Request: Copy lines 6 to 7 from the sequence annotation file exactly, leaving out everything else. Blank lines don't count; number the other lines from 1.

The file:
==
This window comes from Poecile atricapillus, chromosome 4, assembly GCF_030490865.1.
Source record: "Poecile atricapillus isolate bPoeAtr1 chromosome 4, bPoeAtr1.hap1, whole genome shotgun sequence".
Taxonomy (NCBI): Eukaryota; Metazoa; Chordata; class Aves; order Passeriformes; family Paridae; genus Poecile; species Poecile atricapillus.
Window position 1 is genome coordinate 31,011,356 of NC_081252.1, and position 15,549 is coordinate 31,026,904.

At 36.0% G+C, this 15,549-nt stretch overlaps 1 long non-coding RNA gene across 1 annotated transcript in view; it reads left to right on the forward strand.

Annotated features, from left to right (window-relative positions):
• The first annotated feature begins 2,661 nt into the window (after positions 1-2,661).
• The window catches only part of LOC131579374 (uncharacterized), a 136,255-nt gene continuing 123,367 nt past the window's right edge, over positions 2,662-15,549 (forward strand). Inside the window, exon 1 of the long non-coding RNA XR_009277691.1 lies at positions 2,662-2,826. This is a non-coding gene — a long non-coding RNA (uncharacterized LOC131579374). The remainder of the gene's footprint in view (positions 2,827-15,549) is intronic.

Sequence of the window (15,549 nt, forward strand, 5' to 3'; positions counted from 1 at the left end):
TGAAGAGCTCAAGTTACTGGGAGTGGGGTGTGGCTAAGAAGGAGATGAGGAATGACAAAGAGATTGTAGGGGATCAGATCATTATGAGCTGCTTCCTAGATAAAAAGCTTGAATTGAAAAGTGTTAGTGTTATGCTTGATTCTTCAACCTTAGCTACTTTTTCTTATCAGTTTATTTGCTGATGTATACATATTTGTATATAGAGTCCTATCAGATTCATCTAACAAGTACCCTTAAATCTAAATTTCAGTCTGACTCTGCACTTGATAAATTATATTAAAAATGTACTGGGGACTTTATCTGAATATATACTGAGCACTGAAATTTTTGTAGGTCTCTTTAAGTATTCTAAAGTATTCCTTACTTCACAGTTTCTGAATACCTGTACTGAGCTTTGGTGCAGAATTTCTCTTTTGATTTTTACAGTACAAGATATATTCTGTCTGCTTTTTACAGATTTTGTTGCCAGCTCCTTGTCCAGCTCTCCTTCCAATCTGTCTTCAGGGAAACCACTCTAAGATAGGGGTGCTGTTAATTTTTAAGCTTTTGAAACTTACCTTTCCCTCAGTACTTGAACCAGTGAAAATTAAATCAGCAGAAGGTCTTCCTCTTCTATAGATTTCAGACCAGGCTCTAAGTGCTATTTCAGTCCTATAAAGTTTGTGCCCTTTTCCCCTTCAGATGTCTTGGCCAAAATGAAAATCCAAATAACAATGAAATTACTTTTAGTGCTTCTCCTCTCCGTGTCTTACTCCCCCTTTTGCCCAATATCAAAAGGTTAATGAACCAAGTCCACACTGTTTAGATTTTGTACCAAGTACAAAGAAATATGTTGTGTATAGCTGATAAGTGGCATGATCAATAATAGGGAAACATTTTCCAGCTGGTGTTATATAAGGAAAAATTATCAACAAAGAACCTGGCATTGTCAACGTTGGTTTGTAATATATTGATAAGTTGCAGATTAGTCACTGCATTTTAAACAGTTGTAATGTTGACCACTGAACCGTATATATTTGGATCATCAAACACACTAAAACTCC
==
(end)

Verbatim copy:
Annotated features, from left to right (window-relative positions):
• The first annotated feature begins 2,661 nt into the window (after positions 1-2,661).